Rubio
"Even after Syrian troops began to shoot protesters in the streets with live ammunition in 2011, Clinton labeled Bashar al-Assad a ‘reformer.' "  

Marco Rubio on Thursday, October 22nd, 2015 in an op-ed in Breitbart

Half-True

Marco Rubio says Hillary Clinton called Syria's Bashar al-Assad a 'reformer'

Former Secretary of State Hillary Clinton waits to testify at the House Select Committee on Benghazi Oct. 22. (Getty Images)

The day Hillary Clinton testified before the House Select Committee on Benghazi, U.S. Sen. Marco Rubio, R-Fla., took aim at her foreign policy record.

In an op-ed for the conservative website Breitbart, Rubio criticized Clinton’s statements about Syria:

"Clinton touts her early support for arming Syria’s moderate opposition and more recently, a no-fly zone, to contrast her record with President Obama’s," wrote Rubio, a presidential candidate. "But even after Syrian troops began to shoot protesters in the streets with live ammunition in 2011, Clinton labeled Bashar al-Assad a ‘reformer.’ The death toll in the Syrian civil war now stands at more than 200,000. ..."

Is Rubio right that Clinton labeled Syrian President Bashar al-Assad a reformer?

What Clinton said in 2011

PunditFact looked at a similar claim in 2014 when Fox News Sunday host Chris Wallace said Clinton had "defended Syria’s President Assad as a possible reformer at the start of that country’s civil war." We rated that claim Half True.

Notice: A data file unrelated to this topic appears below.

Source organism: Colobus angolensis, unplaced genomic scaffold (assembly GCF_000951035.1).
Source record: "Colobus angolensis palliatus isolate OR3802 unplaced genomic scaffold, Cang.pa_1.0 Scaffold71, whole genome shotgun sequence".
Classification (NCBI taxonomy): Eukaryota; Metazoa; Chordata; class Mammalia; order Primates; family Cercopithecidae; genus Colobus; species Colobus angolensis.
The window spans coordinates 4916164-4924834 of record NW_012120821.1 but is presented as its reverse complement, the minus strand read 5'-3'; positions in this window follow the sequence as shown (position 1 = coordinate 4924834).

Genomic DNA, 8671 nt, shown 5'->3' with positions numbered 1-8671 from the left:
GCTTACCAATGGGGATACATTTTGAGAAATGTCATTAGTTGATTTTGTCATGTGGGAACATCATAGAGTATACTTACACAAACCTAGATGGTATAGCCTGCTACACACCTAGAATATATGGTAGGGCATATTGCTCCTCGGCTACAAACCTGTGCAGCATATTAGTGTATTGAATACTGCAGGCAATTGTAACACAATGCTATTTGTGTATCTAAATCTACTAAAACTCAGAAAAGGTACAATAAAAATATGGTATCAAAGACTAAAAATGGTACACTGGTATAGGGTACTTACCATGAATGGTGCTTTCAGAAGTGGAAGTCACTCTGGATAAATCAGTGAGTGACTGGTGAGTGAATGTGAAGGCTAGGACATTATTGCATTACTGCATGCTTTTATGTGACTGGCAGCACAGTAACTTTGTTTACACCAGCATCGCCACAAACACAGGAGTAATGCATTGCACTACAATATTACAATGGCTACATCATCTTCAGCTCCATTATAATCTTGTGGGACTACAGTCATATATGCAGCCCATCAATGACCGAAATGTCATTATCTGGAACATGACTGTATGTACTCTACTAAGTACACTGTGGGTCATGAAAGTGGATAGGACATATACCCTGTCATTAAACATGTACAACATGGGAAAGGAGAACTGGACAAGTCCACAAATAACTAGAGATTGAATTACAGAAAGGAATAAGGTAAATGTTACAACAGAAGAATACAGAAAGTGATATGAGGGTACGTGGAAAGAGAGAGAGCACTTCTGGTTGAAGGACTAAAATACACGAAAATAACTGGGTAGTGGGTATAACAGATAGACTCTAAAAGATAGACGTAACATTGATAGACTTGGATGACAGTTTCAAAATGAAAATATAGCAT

Clinton’s 2011 comments stemmed from when Syria broke into violent clashes between Assad’s government forces and protesters.

A civil war erupted after 15 schoolchildren were arrested in February 2011 for spray-painting anti-government graffiti on their school in Daraa. The military responded to protesters with force.

Clinton faced questions about Syria on CBS’ Face the Nation on March 27, 2011. Host Bob Schieffer pressed her on why the U.S. reaction would be different from its response to Libya with airstrikes. Syria, Schieffer noted, is no friend of the United States and is an enemy of Israel and an ally of Iran, and Assad’s father had "killed 25,000 people, at a lick" in 1982.

Clinton said:

"Well, if there were a coalition of the international community, if there were the passage of a Security Council resolution, if there were a call by the Arab League, if there was a condemnation that was universal, but that is not going to happen because I don't think that it's yet clear what will occur, what will unfold.

"There is a different leader in Syria now. Many of the members of Congress of both parties who have gone to Syria in recent months have said they believe he's a reformer.

"What's been happening there the last few weeks is deeply concerning, but there's a difference between calling out aircraft and indiscriminately strafing and bombing your own cities than police actions which, frankly, have exceeded the use of force that any of us would want to see."

So Clinton’s line about Assad as "a reformer" was stated as the opinion of "members of Congress of both parties" rather than as her personal opinion.